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Jacques Leandre: Lawyer gives back to Rosedale football league

By Sadef Ali Kully

Born in Cap-Haitien, Haiti, Jacques Léandre’s parents left the city known as the Paris of the Antilles to raise their family in New York.

Léandre’s parents, both of whom worked for Flushing General Hospital for over 25 years and were proud members of 1199 SEIU, brought Jacques up with the idea of giving. So today, as a lawyer and president of the Rosedale Jets football team as well as a former player, he has followed the example of his mother and father and learned to give back to those in his community.

“I played from ‘78-’84 wide receiver and quarterback — it gave us a real sense of pride,” Léandre said. “So when other players and I saw that the program in the ‘80s was diminishing, we decided to give back.”

The Rosedale Jets Association, which was established in 1961, became a staple for youth in southeast Queens, where families and communities came together to participate in a great American sport.

Léandre’s drive can be attributed to his parents and from years of pushing himself academically at Morehouse College in Atlanta, where he earned a Bachelor of Arts degree in Finance, and at CUNY School of Law at Queens College, where he earned a Juris Doctor degree.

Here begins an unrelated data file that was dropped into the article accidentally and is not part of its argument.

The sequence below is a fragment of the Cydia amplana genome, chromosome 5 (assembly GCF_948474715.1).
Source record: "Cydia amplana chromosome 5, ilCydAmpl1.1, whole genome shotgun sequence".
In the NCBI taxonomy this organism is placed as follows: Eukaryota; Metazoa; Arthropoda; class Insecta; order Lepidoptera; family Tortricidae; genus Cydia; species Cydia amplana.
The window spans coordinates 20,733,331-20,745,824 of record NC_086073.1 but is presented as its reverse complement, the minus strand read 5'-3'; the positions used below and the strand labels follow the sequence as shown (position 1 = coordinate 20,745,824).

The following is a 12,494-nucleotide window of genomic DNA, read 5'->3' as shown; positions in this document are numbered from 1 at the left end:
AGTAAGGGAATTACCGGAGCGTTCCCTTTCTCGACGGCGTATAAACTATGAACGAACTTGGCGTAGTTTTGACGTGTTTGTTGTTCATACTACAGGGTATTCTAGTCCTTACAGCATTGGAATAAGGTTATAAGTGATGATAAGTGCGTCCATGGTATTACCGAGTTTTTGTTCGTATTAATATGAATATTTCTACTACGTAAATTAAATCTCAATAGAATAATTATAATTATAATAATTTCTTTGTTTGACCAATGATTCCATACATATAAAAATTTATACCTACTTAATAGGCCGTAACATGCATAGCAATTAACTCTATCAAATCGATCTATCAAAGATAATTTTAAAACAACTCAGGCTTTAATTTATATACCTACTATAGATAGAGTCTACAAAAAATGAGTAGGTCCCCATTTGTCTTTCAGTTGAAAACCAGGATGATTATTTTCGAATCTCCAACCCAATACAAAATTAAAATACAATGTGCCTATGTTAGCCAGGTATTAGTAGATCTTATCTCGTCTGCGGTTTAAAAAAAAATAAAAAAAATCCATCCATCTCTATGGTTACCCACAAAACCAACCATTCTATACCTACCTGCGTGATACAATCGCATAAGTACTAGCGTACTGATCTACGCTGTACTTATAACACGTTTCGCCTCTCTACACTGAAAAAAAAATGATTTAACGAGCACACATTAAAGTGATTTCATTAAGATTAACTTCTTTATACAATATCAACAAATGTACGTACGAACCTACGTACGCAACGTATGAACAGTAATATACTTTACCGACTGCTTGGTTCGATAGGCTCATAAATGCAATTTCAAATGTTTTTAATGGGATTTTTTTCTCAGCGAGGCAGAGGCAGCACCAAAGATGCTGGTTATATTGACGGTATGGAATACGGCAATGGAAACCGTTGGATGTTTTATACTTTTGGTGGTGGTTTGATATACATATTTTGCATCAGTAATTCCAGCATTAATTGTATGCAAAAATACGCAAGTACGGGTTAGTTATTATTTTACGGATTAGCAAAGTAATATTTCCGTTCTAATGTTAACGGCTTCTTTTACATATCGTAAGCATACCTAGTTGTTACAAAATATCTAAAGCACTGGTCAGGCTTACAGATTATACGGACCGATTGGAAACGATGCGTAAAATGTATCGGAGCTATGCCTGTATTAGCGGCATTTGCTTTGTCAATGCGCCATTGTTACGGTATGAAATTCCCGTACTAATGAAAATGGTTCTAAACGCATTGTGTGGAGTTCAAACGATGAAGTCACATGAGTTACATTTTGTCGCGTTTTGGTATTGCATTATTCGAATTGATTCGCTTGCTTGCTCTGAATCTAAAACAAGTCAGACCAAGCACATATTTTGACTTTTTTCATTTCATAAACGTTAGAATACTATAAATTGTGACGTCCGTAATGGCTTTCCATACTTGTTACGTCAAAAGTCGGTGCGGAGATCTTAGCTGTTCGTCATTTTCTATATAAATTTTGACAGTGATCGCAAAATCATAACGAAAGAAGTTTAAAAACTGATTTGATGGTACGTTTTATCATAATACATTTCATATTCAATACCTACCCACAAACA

As a law student, Léandre used his winter recess breaks to work for the Greater Miami Legal Services Haitian Asylum Project and for the Center for Constitutional Rights Illegal Redistricting Project in Greenwood, Miss.

Upon graduating from law school in 1997, Léandre began his legal career in criminal law with the city Department of Correction. As a legal coordinator, Léandre assisted detainees with legal research, trial preparation, post-conviction appeals and Habeas Corpus filings.

In 1999, Léandre shifted his practice to civil law and began at MFY Legal Services, where he coordinated the New Starts Initiative project, whose primary purpose was to assist low-income women with legal issues while transitioning from welfare to self-sufficiency.

Later, Léandre opened his own general law practice in Queens. The firm currently specializes in police brutality cases. But he has always had a special place for the Rosedale Jets—despite the fact that his family and culture support soccer.

“I knew my purpose very early in life,” said Leandre, who is married and has two children. “I watched my parents support our family in New York and Haiti, my friends, and their community here. And I clearly understood that I was here to help, too.”

Léandre is also a board member of the Rosedale Civic Association, vice president of United Black Golfers Association, and a member of Omega Psi Phi Fraternity, Inc., Nu Omicron Chapter.

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